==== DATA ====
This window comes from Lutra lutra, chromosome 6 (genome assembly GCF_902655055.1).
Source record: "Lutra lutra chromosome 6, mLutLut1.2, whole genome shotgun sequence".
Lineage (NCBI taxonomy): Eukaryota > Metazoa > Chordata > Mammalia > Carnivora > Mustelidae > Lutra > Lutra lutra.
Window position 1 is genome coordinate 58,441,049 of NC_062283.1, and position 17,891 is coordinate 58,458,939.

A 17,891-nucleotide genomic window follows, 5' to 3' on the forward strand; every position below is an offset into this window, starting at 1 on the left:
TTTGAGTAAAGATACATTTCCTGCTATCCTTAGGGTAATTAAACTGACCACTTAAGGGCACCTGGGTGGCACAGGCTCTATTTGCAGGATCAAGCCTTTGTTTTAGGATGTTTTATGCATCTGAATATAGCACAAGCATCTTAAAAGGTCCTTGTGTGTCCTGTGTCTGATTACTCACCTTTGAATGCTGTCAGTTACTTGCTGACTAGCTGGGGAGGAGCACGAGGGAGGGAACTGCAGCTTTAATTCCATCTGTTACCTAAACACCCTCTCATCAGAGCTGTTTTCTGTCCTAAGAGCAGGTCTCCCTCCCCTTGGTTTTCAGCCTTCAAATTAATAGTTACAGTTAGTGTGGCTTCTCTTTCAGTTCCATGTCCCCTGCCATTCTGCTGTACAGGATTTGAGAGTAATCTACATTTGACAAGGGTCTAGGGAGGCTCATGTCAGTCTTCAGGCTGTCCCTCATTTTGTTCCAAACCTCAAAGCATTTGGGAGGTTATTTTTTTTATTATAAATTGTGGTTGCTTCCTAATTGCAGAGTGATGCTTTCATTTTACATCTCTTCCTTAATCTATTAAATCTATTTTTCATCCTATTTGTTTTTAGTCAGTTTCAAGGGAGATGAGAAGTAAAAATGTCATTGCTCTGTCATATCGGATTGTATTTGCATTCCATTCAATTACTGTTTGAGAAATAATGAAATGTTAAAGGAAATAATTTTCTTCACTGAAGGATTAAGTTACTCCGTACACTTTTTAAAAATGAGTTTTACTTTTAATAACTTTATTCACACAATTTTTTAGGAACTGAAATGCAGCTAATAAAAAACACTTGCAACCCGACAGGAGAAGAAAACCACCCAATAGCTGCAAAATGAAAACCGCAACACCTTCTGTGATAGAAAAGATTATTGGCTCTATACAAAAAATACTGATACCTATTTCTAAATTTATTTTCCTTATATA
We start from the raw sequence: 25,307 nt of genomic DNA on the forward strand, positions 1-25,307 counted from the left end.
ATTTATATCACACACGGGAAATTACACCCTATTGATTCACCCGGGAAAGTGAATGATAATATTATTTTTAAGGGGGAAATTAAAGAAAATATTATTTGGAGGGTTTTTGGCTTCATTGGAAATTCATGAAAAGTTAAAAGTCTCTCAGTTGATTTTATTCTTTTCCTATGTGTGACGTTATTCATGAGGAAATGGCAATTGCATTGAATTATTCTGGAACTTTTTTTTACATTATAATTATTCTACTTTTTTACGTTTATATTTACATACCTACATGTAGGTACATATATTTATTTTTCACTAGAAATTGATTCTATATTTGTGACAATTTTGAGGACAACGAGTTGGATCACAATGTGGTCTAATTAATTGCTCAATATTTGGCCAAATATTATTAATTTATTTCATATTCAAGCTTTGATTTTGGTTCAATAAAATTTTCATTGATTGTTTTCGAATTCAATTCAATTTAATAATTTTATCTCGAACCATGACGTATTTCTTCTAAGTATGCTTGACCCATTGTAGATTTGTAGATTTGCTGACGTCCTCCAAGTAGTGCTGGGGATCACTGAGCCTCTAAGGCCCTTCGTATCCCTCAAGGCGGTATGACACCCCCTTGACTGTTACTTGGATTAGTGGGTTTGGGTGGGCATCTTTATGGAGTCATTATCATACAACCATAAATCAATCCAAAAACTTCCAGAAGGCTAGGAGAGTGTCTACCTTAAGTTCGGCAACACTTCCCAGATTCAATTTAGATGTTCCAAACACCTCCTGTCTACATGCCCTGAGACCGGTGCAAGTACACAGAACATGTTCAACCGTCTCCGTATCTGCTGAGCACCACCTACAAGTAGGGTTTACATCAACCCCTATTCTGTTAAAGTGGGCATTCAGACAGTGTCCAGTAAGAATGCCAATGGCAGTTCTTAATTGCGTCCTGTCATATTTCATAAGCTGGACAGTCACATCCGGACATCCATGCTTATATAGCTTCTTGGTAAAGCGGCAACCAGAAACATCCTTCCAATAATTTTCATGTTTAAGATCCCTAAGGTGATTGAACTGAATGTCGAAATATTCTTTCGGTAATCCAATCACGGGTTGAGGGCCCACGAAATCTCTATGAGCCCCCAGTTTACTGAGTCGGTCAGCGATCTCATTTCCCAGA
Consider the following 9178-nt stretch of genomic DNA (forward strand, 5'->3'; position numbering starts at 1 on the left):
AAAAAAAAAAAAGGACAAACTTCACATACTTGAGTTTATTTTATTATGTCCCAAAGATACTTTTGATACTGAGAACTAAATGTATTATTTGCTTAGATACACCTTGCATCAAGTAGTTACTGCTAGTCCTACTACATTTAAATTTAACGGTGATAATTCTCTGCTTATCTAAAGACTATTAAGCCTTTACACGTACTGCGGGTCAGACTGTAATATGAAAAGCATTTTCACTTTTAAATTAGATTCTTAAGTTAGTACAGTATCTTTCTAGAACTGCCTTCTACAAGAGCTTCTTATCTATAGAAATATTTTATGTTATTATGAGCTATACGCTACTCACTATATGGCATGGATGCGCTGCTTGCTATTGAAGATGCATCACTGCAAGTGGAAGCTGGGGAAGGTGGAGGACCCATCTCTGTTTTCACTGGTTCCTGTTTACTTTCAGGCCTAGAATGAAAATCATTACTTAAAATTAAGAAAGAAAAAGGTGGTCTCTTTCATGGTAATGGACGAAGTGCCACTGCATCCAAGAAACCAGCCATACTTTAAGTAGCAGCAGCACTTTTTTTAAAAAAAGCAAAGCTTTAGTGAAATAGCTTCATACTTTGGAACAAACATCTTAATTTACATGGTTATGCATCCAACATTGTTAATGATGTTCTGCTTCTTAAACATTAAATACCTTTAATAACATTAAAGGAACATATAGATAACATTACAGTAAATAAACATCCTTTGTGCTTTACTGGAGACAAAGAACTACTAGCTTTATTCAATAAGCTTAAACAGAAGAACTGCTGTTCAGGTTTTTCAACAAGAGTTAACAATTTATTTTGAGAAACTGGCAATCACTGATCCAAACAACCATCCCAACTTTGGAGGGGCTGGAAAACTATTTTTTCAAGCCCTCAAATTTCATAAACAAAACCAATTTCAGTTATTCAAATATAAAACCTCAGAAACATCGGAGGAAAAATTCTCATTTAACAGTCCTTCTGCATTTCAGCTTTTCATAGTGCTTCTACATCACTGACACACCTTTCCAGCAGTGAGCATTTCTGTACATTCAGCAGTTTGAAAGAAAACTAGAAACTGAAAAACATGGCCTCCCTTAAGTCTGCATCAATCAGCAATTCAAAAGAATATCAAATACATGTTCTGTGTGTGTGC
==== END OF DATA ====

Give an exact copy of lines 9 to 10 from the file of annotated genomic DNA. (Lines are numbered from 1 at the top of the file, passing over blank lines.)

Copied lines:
Consider the following 9178-nt stretch of genomic DNA (forward strand, 5'->3'; position numbering starts at 1 on the left):
AAAAAAAAAAAAGGACAAACTTCACATACTTGAGTTTATTTTATTATGTCCCAAAGATACTTTTGATACTGAGAACTAAATGTATTATTTGCTTAGATACACCTTGCATCAAGTAGTTACTGCTAGTCCTACTACATTTAAATTTAACGGTGATAATTCTCTGCTTATCTAAAGACTATTAAGCCTTTACACGTACTGCGGGTCAGACTGTAATATGAAAAGCATTTTCACTTTTAAATTAGATTCTTAAGTTAGTACAGTATCTTTCTAGAACTGCCTTCTACAAGAGCTTCTTATCTATAGAAATATTTTATGTTATTATGAGCTATACGCTACTCACTATATGGCATGGATGCGCTGCTTGCTATTGAAGATGCATCACTGCAAGTGGAAGCTGGGGAAGGTGGAGGACCCATCTCTGTTTTCACTGGTTCCTGTTTACTTTCAGGCCTAGAATGAAAATCATTACTTAAAATTAAGAAAGAAAAAGGTGGTCTCTTTCATGGTAATGGACGAAGTGCCACTGCATCCAAGAAACCAGCCATACTTTAAGTAGCAGCAGCACTTTTTTTAAAAAAAGCAAAGCTTTAGTGAAATAGCTTCATACTTTGGAACAAACATCTTAATTTACATGGTTATGCATCCAACATTGTTAATGATGTTCTGCTTCTTAAACATTAAATACCTTTAATAACATTAAAGGAACATATAGATAACATTACAGTAAATAAACATCCTTTGTGCTTTACTGGAGACAAAGAACTACTAGCTTTATTCAATAAGCTTAAACAGAAGAACTGCTGTTCAGGTTTTTCAACAAGAGTTAACAATTTATTTTGAGAAACTGGCAATCACTGATCCAAACAACCATCCCAACTTTGGAGGGGCTGGAAAACTATTTTTTCAAGCCCTCAAATTTCATAAACAAAACCAATTTCAGTTATTCAAATATAAAACCTCAGAAACATCGGAGGAAAAATTCTCATTTAACAGTCCTTCTGCATTTCAGCTTTTCATAGTGCTTCTACATCACTGACACACCTTTCCAGCAGTGAGCATTTCTGTACATTCAGCAGTTTGAAAGAAAACTAGAAACTGAAAAACATGGCCTCCCTTAAGTCTGCATCAATCAGCAATTCAAAAGAATATCAAATACATGTTCTGTGTGTGTGC